A: Well again, we did an agreement, so in good faith with the Canadians, I think we should move ahead with that so we will have litigation. Because again, if you look at it, there’s a fairly strong legal doctrine of impairment of contract. To say this is a contract that was entered into with good faith then the Canadians are relying to build this bridge and that you can’t go retroactive with an amendment like this — even if you put the words in there. The big issue is even if we are successful, what they have done is delayed job creation in Michigan for a couple years while it goes through litigation. So again, (Prop 6 proponents) have achieved some of their goals at the expense of all Michiganders because this is a proposal about creating jobs.
Bridge: Another hypothetical: If the emergency manager law is repealed via Proposal 1, what’s the strategy — go back to the Legislature and try to come up with a new rewrite that stands up, while still giving sufficient power to deal with the fiscal crisis, or is it just managing with the 1990 emergency manager law?
A: Well one of the challenges. We aren’t actively working on a replacement. I want to see how the people vote on this issue. And there is an issue with Public Act 72, which is what we are currently acting under. We have an opinion from the attorney general that it came back in place, so we are working on good faith that it exists — but there is a legal challenge on that. So one of the things we want to get some resolution to is, does Public Act 72 actually survive once it goes through the court system? If we don’t have Public Act 72, then there is nothing and then it really presents a question to say your only option left for a community is looking at bankruptcy, chapter 9.
So again, that would create much more urgency to potentially say, is there some alternative for emergency major law, that could be appropriate from a legislative thing, respecting that fact that people have spoken from the respect of some attributes of PA 4? And so there are a couple steps I would want to have answers for before I would speculate what happens next.
Bridge: There are municipal bankruptcies going out in California, Is there an example you would direct Michigan voters’ attention to and say, This is why you would want to retain (PA 4), so you don’t end up like them?
A: Vallejo is a pretty good example of something that didn’t go well. People seem much more in tuned of how bankruptcy works nowadays because we had the (auto crisis) and we went through some difficult times. So in some cases you are hearing people talk about how bankruptcy could be an OK course in how we handle this. But the problem is there is a big distinction between the private sector side or the personal side, were you have decades of well-developed law and precedent and experienced people know how that process works, versus chapter 9 that has very limited experience.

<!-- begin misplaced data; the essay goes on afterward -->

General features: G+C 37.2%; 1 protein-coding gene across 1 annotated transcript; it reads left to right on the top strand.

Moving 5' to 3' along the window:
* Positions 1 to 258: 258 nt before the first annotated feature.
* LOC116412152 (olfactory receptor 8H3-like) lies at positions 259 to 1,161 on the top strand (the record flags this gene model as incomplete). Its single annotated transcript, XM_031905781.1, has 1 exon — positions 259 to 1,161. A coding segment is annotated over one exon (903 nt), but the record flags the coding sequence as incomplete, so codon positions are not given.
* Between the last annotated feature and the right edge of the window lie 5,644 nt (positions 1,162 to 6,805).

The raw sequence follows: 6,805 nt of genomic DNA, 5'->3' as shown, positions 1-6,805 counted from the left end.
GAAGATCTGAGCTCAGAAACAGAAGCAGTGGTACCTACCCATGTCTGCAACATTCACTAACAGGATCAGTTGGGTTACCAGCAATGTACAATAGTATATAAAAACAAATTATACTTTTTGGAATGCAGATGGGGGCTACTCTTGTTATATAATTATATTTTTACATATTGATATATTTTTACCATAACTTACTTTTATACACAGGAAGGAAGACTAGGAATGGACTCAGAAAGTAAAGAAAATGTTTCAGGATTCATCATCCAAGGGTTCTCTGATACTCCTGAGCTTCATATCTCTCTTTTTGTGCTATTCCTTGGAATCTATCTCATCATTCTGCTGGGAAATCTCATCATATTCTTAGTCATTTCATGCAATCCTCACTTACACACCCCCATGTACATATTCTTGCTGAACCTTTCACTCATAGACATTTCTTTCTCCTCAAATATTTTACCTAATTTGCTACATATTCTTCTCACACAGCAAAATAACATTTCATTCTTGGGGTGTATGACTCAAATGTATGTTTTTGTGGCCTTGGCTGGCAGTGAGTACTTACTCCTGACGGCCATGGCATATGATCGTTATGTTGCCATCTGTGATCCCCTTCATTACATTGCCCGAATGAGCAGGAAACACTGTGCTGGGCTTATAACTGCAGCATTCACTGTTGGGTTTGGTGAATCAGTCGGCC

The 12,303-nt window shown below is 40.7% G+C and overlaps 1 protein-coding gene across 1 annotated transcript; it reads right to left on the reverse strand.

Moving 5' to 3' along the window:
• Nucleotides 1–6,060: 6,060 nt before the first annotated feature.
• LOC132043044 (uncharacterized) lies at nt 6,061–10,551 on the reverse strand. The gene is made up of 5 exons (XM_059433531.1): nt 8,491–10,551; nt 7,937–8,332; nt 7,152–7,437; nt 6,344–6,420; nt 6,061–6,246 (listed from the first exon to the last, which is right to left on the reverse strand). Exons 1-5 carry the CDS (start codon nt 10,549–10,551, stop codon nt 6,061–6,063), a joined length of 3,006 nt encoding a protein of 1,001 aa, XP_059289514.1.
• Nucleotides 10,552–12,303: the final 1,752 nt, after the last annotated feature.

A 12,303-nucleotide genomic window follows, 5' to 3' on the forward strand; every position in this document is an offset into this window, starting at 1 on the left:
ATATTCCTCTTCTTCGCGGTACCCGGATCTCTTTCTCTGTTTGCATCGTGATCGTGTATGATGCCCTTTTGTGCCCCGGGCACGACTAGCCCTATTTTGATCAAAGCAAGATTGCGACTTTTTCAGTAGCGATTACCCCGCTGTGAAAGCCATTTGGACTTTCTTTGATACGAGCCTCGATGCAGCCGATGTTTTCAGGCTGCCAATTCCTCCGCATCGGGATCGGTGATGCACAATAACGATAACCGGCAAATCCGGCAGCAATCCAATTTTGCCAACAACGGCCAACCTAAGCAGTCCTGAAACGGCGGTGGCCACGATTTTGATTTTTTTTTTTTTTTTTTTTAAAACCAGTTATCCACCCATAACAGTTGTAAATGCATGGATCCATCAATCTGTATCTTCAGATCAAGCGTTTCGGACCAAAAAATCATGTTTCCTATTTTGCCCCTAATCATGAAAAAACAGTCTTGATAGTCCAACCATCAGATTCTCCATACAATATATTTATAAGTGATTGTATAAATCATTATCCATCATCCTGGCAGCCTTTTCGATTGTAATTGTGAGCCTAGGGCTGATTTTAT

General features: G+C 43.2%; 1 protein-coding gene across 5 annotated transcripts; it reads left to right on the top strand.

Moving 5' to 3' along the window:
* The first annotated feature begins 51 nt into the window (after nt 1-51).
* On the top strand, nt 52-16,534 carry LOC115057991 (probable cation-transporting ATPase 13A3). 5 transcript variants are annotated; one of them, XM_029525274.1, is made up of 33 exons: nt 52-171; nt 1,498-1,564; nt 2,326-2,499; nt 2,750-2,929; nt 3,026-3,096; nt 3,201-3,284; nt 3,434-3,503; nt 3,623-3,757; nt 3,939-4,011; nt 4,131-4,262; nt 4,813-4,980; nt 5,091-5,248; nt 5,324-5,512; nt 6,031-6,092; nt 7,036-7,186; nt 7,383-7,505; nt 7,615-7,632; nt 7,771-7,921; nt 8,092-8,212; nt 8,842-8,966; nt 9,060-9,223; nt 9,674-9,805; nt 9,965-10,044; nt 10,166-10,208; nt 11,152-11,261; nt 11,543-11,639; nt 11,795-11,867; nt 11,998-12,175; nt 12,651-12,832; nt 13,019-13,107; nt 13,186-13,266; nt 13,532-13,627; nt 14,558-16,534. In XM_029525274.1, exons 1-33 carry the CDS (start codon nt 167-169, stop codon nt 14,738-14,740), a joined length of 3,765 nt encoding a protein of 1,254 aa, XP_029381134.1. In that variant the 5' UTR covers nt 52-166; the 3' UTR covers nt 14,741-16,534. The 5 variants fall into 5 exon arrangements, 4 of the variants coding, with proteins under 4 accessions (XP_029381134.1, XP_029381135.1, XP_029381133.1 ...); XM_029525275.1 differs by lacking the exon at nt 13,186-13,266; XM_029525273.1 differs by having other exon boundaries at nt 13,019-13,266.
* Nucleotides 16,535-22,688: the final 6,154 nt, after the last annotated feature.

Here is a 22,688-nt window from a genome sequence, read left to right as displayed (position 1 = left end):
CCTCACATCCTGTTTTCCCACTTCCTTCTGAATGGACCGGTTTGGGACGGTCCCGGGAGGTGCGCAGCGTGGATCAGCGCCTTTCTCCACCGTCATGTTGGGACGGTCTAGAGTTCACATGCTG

In theory, if you could do the structured bankruptcy kind of modeled in chapter 9, I could understand people saying, ‘Well you know this is something you should look at more seriously.’ Unfortunately, a lot of the experiences such as Vallejo, I think there are more experiences that turned out to be just a chaotic, unpleasant experience in terms of what happens during that process.
Bridge: What’s the one point you want to leave with the voters on the ballot proposals?
A: Yes on 1 and no on the rest.
Bridge: It’s standard practice for ballot efforts to use paid signature gatherers – and to pay them by the signatures gathered. Some voices are saying we should push a law that would ban the payment of petition signature gathers by the signature collected. Is that an idea you would consider or support?
A: I think after the election that there is a reasonable question about doing some reforms with respect to paid circulation petitioners. And again, I always want to make this clear, I don’t view this as interfering in our constitution; we always want to have a process for our citizens to do citizen-initiated activities. The challenge is, the feedback I have gotten from a lot of citizens is they don’t necessarily believe they have gotten the straight story. …
Another one we could look at is should we do something about the wording and font-size thing and say should they get pre-approved early in the process and theoretically if you are a paid circulator should you have some document that has 100 words for and 100 words against (the idea). So there is a list of all sorts of different ideas that people have thrown out at me so I wouldn’t characterize these things as items I am endorsing, but more that I think these are reasonable things and that could be on a list of maybe five plus ideas that should be a good subject matter for public discussion through the legislative process.
Senior Editor Derek Melot joined Bridge Magazine in 2011 after serving as an assistant editorial page editor, columnist and reporter at the Lansing State Journal, where he covered state and local issues extensively, earning awards from the Associated Press and Michigan Press Association. The Oklahoma native moved to Michigan in 1999.